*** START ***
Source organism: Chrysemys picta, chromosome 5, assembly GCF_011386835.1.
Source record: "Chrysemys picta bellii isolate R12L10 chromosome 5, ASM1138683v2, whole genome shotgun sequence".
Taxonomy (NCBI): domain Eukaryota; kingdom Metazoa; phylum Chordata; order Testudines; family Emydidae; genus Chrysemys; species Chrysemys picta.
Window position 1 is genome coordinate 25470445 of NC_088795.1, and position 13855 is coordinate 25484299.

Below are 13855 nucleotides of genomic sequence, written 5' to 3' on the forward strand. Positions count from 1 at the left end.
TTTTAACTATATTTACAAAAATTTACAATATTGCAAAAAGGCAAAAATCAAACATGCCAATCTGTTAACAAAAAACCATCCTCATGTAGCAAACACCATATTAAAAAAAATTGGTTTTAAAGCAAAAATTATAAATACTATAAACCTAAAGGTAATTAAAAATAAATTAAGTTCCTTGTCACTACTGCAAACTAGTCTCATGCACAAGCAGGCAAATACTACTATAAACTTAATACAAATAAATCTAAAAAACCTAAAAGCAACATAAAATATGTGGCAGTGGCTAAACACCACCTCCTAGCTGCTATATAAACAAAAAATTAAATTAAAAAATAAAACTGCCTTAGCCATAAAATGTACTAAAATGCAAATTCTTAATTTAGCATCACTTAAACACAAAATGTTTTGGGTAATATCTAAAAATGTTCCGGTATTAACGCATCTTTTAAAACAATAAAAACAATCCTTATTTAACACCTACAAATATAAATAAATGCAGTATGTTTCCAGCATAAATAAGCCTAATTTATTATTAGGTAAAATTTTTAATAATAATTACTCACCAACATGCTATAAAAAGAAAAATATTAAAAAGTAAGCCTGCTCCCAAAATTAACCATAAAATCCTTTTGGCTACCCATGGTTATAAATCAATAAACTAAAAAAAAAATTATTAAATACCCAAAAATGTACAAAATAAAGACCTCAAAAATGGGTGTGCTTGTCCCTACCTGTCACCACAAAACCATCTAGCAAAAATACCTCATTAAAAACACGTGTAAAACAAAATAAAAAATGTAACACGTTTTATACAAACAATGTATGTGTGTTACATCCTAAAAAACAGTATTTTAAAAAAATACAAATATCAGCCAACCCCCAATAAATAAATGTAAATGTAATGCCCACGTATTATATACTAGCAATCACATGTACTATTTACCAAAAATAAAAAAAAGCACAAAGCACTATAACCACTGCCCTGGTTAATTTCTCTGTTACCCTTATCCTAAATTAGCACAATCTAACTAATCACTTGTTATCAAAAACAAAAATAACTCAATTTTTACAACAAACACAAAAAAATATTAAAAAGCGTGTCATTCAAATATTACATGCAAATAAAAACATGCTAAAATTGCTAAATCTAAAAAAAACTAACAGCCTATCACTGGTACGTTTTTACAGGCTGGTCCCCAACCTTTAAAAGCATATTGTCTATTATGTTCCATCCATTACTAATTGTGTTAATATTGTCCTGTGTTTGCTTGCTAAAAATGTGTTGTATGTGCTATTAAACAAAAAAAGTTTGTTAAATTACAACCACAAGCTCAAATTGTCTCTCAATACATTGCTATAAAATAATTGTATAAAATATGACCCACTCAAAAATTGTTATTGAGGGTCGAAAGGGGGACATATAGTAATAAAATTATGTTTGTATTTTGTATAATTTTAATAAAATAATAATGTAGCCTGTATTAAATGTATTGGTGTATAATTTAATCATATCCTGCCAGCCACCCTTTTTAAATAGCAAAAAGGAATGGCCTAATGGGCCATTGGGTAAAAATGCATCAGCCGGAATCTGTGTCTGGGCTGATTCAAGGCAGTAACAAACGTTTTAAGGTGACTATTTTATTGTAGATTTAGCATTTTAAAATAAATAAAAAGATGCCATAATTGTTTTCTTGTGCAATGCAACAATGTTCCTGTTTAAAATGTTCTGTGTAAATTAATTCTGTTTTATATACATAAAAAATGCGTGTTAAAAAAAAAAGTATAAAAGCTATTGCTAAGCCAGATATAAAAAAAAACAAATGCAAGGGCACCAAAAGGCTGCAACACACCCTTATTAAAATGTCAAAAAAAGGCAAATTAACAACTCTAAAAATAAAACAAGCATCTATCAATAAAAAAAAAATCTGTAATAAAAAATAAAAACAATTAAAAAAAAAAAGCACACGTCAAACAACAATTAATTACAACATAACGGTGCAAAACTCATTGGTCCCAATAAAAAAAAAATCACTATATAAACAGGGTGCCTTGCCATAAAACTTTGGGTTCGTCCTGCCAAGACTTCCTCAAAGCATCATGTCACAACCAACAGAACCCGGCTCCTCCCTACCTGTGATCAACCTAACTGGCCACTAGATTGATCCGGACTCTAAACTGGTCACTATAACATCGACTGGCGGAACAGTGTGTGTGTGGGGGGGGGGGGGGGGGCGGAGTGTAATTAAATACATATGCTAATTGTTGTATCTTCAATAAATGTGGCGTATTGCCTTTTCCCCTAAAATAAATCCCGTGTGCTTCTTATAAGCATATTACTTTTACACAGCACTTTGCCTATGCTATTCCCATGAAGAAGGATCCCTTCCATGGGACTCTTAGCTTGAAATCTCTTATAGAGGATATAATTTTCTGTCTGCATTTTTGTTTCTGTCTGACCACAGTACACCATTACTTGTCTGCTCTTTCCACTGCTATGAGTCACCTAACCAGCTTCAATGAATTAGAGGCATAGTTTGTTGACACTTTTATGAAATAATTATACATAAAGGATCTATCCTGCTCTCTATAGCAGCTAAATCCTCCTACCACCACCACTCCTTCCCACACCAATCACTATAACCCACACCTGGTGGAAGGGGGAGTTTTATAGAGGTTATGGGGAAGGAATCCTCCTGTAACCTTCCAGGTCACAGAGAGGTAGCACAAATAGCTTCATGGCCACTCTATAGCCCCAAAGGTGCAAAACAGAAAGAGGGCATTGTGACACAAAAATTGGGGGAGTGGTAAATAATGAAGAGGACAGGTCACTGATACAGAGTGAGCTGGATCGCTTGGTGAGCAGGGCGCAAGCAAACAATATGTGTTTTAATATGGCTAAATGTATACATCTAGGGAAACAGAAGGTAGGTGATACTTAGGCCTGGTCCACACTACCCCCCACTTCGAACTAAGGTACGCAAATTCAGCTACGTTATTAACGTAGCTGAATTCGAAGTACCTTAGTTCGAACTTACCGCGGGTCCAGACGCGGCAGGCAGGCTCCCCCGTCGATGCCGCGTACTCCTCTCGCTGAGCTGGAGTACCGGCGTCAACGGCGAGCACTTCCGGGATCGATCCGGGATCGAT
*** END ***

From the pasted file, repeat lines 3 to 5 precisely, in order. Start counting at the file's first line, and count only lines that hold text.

Taxonomy (NCBI): domain Eukaryota; kingdom Metazoa; phylum Chordata; order Testudines; family Emydidae; genus Chrysemys; species Chrysemys picta.
Window position 1 is genome coordinate 25470445 of NC_088795.1, and position 13855 is coordinate 25484299.

Below are 13855 nucleotides of genomic sequence, written 5' to 3' on the forward strand. Positions count from 1 at the left end.